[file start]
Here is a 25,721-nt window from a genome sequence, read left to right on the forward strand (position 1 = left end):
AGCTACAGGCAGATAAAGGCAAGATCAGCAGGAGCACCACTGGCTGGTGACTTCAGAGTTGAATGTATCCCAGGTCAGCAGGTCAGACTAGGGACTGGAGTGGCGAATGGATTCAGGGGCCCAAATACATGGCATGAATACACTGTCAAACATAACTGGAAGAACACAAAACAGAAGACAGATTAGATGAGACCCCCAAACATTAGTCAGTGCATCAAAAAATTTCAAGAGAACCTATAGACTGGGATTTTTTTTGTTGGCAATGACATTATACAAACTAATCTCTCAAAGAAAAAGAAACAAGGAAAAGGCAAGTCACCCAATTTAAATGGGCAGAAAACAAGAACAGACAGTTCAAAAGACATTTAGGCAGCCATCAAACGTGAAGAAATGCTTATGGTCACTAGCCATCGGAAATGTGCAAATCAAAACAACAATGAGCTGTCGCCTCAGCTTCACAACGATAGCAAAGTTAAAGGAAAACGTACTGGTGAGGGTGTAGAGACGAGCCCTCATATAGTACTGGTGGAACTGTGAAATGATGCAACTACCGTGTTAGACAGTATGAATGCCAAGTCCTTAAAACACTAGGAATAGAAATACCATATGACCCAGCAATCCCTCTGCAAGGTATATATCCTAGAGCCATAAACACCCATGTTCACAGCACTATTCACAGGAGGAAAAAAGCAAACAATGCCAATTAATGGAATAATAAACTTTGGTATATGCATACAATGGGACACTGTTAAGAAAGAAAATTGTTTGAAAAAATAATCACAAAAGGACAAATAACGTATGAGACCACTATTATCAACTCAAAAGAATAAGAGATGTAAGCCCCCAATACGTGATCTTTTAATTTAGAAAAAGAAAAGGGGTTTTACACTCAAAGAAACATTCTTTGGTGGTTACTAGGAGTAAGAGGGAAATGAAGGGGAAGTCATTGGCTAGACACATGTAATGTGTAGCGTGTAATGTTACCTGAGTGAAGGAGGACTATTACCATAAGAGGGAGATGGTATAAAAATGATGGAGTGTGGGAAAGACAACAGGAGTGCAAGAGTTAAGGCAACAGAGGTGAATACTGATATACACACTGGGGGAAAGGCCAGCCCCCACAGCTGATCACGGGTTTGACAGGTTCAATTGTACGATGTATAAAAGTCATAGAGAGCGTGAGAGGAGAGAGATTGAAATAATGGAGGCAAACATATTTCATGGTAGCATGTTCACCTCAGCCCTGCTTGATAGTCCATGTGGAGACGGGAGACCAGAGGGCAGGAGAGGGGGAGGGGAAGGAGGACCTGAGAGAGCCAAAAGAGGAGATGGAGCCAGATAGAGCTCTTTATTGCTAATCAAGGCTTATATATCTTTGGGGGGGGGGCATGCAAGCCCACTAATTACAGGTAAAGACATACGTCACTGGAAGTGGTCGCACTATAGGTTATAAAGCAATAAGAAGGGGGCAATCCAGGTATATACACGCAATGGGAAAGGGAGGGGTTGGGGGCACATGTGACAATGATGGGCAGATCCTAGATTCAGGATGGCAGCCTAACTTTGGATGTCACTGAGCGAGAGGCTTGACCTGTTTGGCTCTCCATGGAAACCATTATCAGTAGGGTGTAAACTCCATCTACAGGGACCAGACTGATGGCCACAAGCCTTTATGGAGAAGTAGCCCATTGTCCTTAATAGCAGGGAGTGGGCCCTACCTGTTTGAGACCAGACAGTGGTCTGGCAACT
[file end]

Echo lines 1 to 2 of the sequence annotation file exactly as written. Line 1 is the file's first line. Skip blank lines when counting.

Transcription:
Here is a 25,721-nt window from a genome sequence, read left to right on the forward strand (position 1 = left end):
AGCTACAGGCAGATAAAGGCAAGATCAGCAGGAGCACCACTGGCTGGTGACTTCAGAGTTGAATGTATCCCAGGTCAGCAGGTCAGACTAGGGACTGGAGTGGCGAATGGATTCAGGGGCCCAAATACATGGCATGAATACACTGTCAAACATAACTGGAAGAACACAAAACAGAAGACAGATTAGATGAGACCCCCAAACATTAGTCAGTGCATCAAAAAATTTCAAGAGAACCTATAGACTGGGATTTTTTTTGTTGGCAATGACATTATACAAACTAATCTCTCAAAGAAAAAGAAACAAGGAAAAGGCAAGTCACCCAATTTAAATGGGCAGAAAACAAGAACAGACAGTTCAAAAGACATTTAGGCAGCCATCAAACGTGAAGAAATGCTTATGGTCACTAGCCATCGGAAATGTGCAAATCAAAACAACAATGAGCTGTCGCCTCAGCTTCACAACGATAGCAAAGTTAAAGGAAAACGTACTGGTGAGGGTGTAGAGACGAGCCCTCATATAGTACTGGTGGAACTGTGAAATGATGCAACTACCGTGTTAGACAGTATGAATGCCAAGTCCTTAAAACACTAGGAATAGAAATACCATATGACCCAGCAATCCCTCTGCAAGGTATATATCCTAGAGCCATAAACACCCATGTTCACAGCACTATTCACAGGAGGAAAAAAGCAAACAATGCCAATTAATGGAATAATAAACTTTGGTATATGCATACAATGGGACACTGTTAAGAAAGAAAATTGTTTGAAAAAATAATCACAAAAGGACAAATAACGTATGAGACCACTATTATCAACTCAAAAGAATAAGAGATGTAAGCCCCCAATACGTGATCTTTTAATTTAGAAAAAGAAAAGGGGTTTTACACTCAAAGAAACATTCTTTGGTGGTTACTAGGAGTAAGAGGGAAATGAAGGGGAAGTCATTGGCTAGACACATGTAATGTGTAGCGTGTAATGTTACCTGAGTGAAGGAGGACTATTACCATAAGAGGGAGATGGTATAAAAATGATGGAGTGTGGGAAAGACAACAGGAGTGCAAGAGTTAAGGCAACAGAGGTGAATACTGATATACACACTGGGGGAAAGGCCAGCCCCCACAGCTGATCACGGGTTTGACAGGTTCAATTGTACGATGTATAAAAGTCATAGAGAGCGTGAGAGGAGAGAGATTGAAATAATGGAGGCAAACATATTTCATGGTAGCATGTTCACCTCAGCCCTGCTTGATAGTCCATGTGGAGACGGGAGACCAGAGGGCAGGAGAGGGGGAGGGGAAGGAGGACCTGAGAGAGCCAAAAGAGGAGATGGAGCCAGATAGAGCTCTTTATTGCTAATCAAGGCTTATATATCTTTGGGGGGGGGGCATGCAAGCCCACTAATTACAGGTAAAGACATACGTCACTGGAAGTGGTCGCACTATAGGTTATAAAGCAATAAGAAGGGGGCAATCCAGGTATATACACGCAATGGGAAAGGGAGGGGTTGGGGGCACATGTGACAATGATGGGCAGATCCTAGATTCAGGATGGCAGCCTAACTTTGGATGTCACTGAGCGAGAGGCTTGACCTGTTTGGCTCTCCATGGAAACCATTATCAGTAGGGTGTAAACTCCATCTACAGGGACCAGACTGATGGCCACAAGCCTTTATGGAGAAGTAGCCCATTGTCCTTAATAGCAGGGAGTGGGCCCTACCTGTTTGAGACCAGACAGTGGTCTGGCAACT